Waggley was the Major's final hope to win one more, the only horse he had in training last August. Long gone were the days when he trained 40 horses out of two barns at the Spa. Now he was up at 6 a.m., trudging to the track to care for one—he and his wife, Mary, bred and owned the filly, so she was family—but soon there would be none.
"This is my last year training at Saratoga," he said. "It's my last year training, period. I'll sell her in the fall. This is it for me. I'm not as frisky as I used to be. I've been coming up here for almost 80 years. Hey, 60 years I was trainin' those animals! Awful long time. Long enough."
Waggley stepped into the starting gate. Mary and the Major turned to the track. As the gates burst open, Waggley bobbled, her head dipping down. "She stumbled coming out!" cried Mary. The filly regained her footing, and Samyn set sail for the lead down the backside. Lying third, she raced to the throat of Rally For Justice, shot past her, and quickly ran down Wan'a Fella on the far turn. Major shook his head. "I wish he'd save her a little bit," he said.
Waggley turned for home in front by two, after running a half in :45[1/5]. Key Bid took out after her, slowly cutting into Waggley's lead. Inside the 16th pole, Key Bid caught her and drove on past to win by a neck. The race was just a tad too far for Waggley.
Odom grimaced. "Sonofabitch!" he growled. "If she hadn't stumbled, she'd have won."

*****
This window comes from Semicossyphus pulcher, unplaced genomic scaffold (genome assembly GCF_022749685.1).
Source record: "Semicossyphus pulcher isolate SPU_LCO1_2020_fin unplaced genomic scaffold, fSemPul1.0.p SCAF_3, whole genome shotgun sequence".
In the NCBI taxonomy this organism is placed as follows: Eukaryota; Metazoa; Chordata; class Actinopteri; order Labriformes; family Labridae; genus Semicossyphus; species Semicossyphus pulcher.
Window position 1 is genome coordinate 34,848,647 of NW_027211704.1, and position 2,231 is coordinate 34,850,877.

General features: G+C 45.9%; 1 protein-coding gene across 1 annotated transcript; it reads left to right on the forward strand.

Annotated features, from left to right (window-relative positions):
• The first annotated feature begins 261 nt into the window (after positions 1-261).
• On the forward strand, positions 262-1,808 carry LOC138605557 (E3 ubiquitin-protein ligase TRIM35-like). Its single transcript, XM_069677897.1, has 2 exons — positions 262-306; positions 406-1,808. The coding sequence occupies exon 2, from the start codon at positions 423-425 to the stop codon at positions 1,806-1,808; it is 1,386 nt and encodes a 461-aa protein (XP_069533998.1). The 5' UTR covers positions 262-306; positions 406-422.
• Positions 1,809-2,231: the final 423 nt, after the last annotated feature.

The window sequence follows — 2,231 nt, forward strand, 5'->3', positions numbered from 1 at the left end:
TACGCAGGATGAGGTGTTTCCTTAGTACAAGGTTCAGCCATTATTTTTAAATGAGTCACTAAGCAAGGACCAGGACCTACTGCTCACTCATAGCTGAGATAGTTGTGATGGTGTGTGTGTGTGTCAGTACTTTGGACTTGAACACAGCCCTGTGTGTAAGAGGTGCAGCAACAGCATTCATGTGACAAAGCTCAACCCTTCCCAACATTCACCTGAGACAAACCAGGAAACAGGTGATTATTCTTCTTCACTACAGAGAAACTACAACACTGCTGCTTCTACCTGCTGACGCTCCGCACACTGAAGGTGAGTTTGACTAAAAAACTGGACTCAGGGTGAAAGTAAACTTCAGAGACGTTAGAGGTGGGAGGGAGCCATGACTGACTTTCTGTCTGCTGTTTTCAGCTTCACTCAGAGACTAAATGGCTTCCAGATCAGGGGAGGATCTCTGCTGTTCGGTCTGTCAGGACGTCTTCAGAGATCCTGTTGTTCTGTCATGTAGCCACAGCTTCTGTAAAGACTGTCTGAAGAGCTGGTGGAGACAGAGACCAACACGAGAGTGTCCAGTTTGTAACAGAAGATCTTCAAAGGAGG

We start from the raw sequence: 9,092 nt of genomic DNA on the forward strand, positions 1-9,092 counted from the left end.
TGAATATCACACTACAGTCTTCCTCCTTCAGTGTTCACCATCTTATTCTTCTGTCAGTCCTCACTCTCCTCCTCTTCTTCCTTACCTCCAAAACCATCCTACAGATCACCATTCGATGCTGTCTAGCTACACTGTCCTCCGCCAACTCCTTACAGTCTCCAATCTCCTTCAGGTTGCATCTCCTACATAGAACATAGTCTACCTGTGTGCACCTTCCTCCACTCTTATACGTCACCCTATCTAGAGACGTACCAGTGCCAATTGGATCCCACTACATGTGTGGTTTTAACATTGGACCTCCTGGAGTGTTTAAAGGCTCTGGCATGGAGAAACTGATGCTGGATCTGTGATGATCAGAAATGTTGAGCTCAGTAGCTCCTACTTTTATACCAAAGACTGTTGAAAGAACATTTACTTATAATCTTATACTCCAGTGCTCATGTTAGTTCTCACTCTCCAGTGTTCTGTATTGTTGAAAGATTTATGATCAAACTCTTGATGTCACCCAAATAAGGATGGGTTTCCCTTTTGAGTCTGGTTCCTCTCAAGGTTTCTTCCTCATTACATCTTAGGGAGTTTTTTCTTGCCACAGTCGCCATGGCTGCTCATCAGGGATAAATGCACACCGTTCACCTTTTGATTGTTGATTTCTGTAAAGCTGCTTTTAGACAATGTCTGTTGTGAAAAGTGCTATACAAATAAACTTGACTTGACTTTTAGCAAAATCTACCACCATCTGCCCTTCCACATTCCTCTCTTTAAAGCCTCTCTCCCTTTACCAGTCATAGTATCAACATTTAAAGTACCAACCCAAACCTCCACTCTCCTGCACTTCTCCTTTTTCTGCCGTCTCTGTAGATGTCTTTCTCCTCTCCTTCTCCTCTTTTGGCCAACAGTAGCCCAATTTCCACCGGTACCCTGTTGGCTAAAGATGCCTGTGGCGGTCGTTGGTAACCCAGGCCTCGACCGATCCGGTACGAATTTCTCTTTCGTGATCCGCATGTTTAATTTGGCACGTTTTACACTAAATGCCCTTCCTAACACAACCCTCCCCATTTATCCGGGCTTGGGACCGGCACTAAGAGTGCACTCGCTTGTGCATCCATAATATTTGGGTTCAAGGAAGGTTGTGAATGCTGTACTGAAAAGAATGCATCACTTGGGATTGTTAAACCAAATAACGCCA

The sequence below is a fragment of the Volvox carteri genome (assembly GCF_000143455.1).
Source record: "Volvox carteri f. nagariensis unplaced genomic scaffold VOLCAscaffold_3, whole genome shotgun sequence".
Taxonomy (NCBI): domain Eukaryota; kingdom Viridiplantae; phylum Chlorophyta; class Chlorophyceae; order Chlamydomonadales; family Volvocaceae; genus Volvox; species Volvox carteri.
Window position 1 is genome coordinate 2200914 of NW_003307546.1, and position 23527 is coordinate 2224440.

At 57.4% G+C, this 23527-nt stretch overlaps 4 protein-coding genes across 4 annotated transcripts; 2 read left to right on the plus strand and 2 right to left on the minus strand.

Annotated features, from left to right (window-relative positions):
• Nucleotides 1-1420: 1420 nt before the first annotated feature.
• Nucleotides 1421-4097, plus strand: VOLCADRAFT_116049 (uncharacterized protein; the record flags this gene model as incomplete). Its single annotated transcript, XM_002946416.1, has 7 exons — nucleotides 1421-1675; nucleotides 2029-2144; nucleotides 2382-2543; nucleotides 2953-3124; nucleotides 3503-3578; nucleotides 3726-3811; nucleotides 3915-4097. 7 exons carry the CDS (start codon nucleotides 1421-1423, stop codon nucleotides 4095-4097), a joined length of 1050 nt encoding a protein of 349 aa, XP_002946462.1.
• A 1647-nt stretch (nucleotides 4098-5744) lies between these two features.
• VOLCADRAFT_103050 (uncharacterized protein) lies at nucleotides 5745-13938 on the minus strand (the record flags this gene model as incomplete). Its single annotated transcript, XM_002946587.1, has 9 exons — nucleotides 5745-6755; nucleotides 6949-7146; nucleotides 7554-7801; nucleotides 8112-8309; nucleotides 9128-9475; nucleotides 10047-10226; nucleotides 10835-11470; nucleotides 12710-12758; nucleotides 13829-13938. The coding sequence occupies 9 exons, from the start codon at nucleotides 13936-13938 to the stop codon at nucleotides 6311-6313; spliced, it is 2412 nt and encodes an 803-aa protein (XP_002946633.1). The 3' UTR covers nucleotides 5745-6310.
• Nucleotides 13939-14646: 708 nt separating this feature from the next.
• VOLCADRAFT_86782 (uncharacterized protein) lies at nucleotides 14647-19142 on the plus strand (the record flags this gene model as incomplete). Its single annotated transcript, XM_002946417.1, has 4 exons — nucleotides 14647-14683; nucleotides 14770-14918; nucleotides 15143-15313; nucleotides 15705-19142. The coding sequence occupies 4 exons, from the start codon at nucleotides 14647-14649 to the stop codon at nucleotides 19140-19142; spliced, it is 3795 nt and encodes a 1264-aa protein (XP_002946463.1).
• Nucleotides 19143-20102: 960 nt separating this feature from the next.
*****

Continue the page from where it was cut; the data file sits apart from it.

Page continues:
Mary's voice sang out above the din: "They'll never beat her at six furlongs!"
"Next time," the Major said. "We'll run her one more time up here. She'll be ready."
Trainers have been saying that at Saratoga for years, of course, since that day four weeks after the Battle of Gettysburg, in 1863, when a one-eyed black jockey named Sewell—his given name was not recorded—rode Lizzie W. to victory in that first race here. Sewell and the filly soon disappeared, but Saratoga Springs has never been the same. By that time, the town was already known as America's Queen of the Spas, a resort town, a watering hole and a gambling hell that was beginning to attract the rich from New York City.
All of this happened, not incidentally, as the result of a series of geological changes that occurred some 300 million years ago, when a thin crust of shale still lay intact just under the land that is now Saratoga Springs. Beneath that crust was a deposit of limestone. Over millions of years, rainwater percolated through the shale, growing acidic as it picked up iron sulfate and other minerals from the rock. When the acidic water reached the limestone and mixed with it, the water, in chemical reaction, became naturally carbonated. For untold years the shale crust acted as a kind of giant cap covering the bubbling water.
Kenneth Johnson, the chairman of the geology department at Skidmore College in Saratoga Springs, says that no one is certain precisely when or why—perhaps it was the same stresses that forced the emergence of the Adirondack Mountains—but at some point that layer of shale ruptured, forming a fault line. The carbonated waters began oozing up through the crack in the shale, hissing through punctures all along the fault line, and it was thus that a series of natural events led to the birth of the springs.